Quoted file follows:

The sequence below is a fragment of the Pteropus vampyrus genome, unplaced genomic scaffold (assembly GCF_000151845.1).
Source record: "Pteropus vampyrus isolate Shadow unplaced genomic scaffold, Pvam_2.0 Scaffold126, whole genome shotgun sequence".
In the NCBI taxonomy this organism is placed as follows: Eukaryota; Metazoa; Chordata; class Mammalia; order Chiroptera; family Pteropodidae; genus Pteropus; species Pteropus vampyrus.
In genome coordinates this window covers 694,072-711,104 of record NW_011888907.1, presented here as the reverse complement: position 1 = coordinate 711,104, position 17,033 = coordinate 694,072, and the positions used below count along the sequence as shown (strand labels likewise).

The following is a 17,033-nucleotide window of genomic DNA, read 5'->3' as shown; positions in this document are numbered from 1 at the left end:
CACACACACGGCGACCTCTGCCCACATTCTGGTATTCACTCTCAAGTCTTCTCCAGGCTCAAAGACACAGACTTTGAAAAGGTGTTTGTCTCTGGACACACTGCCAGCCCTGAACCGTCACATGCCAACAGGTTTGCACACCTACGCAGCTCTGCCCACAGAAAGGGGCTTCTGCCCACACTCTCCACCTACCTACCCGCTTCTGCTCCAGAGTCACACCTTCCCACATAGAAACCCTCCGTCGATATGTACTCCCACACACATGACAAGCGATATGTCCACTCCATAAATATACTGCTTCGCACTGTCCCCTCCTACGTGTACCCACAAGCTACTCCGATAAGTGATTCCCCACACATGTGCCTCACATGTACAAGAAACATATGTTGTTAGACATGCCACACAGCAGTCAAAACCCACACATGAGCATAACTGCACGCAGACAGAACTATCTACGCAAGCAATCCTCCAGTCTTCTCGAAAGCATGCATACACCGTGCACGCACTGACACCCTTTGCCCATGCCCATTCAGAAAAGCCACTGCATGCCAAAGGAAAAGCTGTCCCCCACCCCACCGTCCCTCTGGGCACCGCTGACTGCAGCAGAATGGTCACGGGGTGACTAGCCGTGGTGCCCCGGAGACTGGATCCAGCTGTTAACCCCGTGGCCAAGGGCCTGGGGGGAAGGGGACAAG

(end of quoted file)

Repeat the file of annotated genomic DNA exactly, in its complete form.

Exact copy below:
The sequence below is a fragment of the Pteropus vampyrus genome, unplaced genomic scaffold (assembly GCF_000151845.1).
Source record: "Pteropus vampyrus isolate Shadow unplaced genomic scaffold, Pvam_2.0 Scaffold126, whole genome shotgun sequence".
In the NCBI taxonomy this organism is placed as follows: Eukaryota; Metazoa; Chordata; class Mammalia; order Chiroptera; family Pteropodidae; genus Pteropus; species Pteropus vampyrus.
In genome coordinates this window covers 694,072-711,104 of record NW_011888907.1, presented here as the reverse complement: position 1 = coordinate 711,104, position 17,033 = coordinate 694,072, and the positions used below count along the sequence as shown (strand labels likewise).

The following is a 17,033-nucleotide window of genomic DNA, read 5'->3' as shown; positions in this document are numbered from 1 at the left end:
CACACACACGGCGACCTCTGCCCACATTCTGGTATTCACTCTCAAGTCTTCTCCAGGCTCAAAGACACAGACTTTGAAAAGGTGTTTGTCTCTGGACACACTGCCAGCCCTGAACCGTCACATGCCAACAGGTTTGCACACCTACGCAGCTCTGCCCACAGAAAGGGGCTTCTGCCCACACTCTCCACCTACCTACCCGCTTCTGCTCCAGAGTCACACCTTCCCACATAGAAACCCTCCGTCGATATGTACTCCCACACACATGACAAGCGATATGTCCACTCCATAAATATACTGCTTCGCACTGTCCCCTCCTACGTGTACCCACAAGCTACTCCGATAAGTGATTCCCCACACATGTGCCTCACATGTACAAGAAACATATGTTGTTAGACATGCCACACAGCAGTCAAAACCCACACATGAGCATAACTGCACGCAGACAGAACTATCTACGCAAGCAATCCTCCAGTCTTCTCGAAAGCATGCATACACCGTGCACGCACTGACACCCTTTGCCCATGCCCATTCAGAAAAGCCACTGCATGCCAAAGGAAAAGCTGTCCCCCACCCCACCGTCCCTCTGGGCACCGCTGACTGCAGCAGAATGGTCACGGGGTGACTAGCCGTGGTGCCCCGGAGACTGGATCCAGCTGTTAACCCCGTGGCCAAGGGCCTGGGGGGAAGGGGACAAG